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Here’s How Ontario’s New Free Legal Advice For Sexual Assault Survivors Will Work

Survivors can now apply for up to four hours of legal advice covered by the province in order to figure out the best course of action post-assault.

Kathryn Borel speaks to reporters after the conclusion of Jian Ghomeshi's assault trial. Photo by Canadian Press

Ontario just announced a new pilot program offering free legal advice to survivors of sexual assault.

Under the program, survivors in Toronto, Ottawa, and Thunder Bay will be able to access up to four hours of counsel paid for by the province. People can apply for the legal advice no matter how much time has passed since their assault.

Until this point, survivors who go through criminal proceedings have not been entitled to any legal counsel, and have only been able to access it if they pay out of pocket. Amidst conversations that took place post-Ghomeshi, better access to counsel was suggested both by lawyers and rape crisis centre workers as one of the ways the system could better support survivors.


There are technically two ways to access the advice on offer. Survivors can fill out a form and choose from a roster of lawyers with whom they can communicate either by phone or in person. Or, if they identify as a woman and live in Toronto, they can seek advice through the Barbra Schlifer Commemorative Clinic in Toronto, meaning they can access counselling and other services provided by the clinic in conjunction with legal advice.

The goal of this program isn't necessarily more reporting of sexual assaults, more prosecutions, or more convictions. Rather, the point is to educate survivors on what their options are, and what they might expect if they do choose to go through a criminal trial.

Simona Jellinek is one of the lawyers on the province's referral list. She's been handling sexual assault cases for nearly 20 years, and she says many people who are assaulted don't realize they have any options beyond a criminal trial. In reality, they can take a number of different paths: they can sue civilly, work through healing with a therapist, or in some cases, file an application with the Human Rights Tribunal of Ontario.

Ontario Premier Kathleen Wynne. Photo by Canadian Press

"Hopefully [this program] will level the playing field in some way, because complainants don't get any help. All the help is really geared towards the accused and all the breaks are given to the accused," she says. She hopes this program makes the process of pursuing a criminal trial less painful for survivors who do choose that route, since it'll help them know what to expect.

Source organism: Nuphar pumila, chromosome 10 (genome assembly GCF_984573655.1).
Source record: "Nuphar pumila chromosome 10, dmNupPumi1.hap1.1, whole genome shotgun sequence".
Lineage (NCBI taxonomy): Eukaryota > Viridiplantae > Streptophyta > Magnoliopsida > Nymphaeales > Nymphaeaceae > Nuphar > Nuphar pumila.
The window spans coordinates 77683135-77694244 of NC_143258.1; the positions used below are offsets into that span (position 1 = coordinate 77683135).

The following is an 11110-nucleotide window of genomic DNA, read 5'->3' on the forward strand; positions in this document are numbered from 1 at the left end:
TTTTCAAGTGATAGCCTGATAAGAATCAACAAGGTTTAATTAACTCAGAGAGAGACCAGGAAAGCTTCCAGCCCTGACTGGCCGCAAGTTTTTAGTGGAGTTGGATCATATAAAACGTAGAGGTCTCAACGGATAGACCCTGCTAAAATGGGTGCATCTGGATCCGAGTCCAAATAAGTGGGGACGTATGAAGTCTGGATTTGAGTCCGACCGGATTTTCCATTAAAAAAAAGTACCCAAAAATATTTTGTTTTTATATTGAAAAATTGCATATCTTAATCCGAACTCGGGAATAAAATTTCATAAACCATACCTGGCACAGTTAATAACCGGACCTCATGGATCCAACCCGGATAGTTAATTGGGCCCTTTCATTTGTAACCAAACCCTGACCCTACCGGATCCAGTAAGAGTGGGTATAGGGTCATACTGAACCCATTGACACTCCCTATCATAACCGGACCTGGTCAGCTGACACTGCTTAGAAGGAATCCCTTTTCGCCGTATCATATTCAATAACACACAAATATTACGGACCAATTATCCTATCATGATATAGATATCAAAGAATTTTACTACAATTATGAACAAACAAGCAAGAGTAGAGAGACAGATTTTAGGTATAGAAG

"If we're able to help somebody understand the process and make a healthy informed decision as to what it is they want to do, that for me is a success," she says.

Amanda Dale is the executive director of the Schlifer Clinic, and she expressed similar sentiments. She says the clinic's role is to find the best outcome for an individual woman's needs. If someone's goal is to put the assault behind them and move on with their life, Dale says, the criminal system might not be the best way to go. Instead, they might decide to go for therapy or become active in community engagement surrounding sexual assault.

"We know the law is a very partial and often unsatisfying avenue for women," she says. "I don't have a predetermined goal that there should be more prosecutions of sexual assault in the current system, because we really haven't changed anything else except the legal information that a woman will get."

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"For me, the goal is to ensure that survivors are well-informed, well-supported, and given real options in the real world, not fake options that are based on how we wish the system was."

The pilot project is expected to operate until March 2018. Attorney General Yasir Naqvi tells VICE that ideally, this project will remain in place permanently, but he wants to make sure there's evidence it'll work before that happens. He says the three pilot areas were chosen carefully: Toronto is the largest, most diverse city in Canada, Ottawa is bilingual, and Thunder Bay is home to many Indigenous people. He says he expects the sampling of these populations and how they use this counsel will give government a sense of whether the program works.


"The most important thing is that survivors feel empowered to access this program and know what their options are and be able to make decisions based on that," he says. "I think the second part is that, as a result of this, more crimes of sexual assault will be reported to police."

While this announcement is good news for survivors, there are some restrictions as to who can access the new services. For example, one must be 16 or over to access this program. That's because youth under 16 need parental or guardian approval to access legal advice. (Those under 16 can call the ministry's 24/7 support line).

Further, the language the government used to roll out the program Tuesday is not the most inclusive. Materials said the program is for "men and women" and "male and female" people, leaving out some trans and non-binary people who don't identify as a member of either of those groups.

Naqvi is clear that this program is for everyone, and no one will be discriminated against for their gender or for any other reason. He says he will look at changing the language going forward so that everyone knows they can expect to be extended the same care.

It's similar with the Schlifer Clinic: Dale says women who go there have expressed a preference for a women-only space, but that all women-identifying and nonbinary people are welcome.

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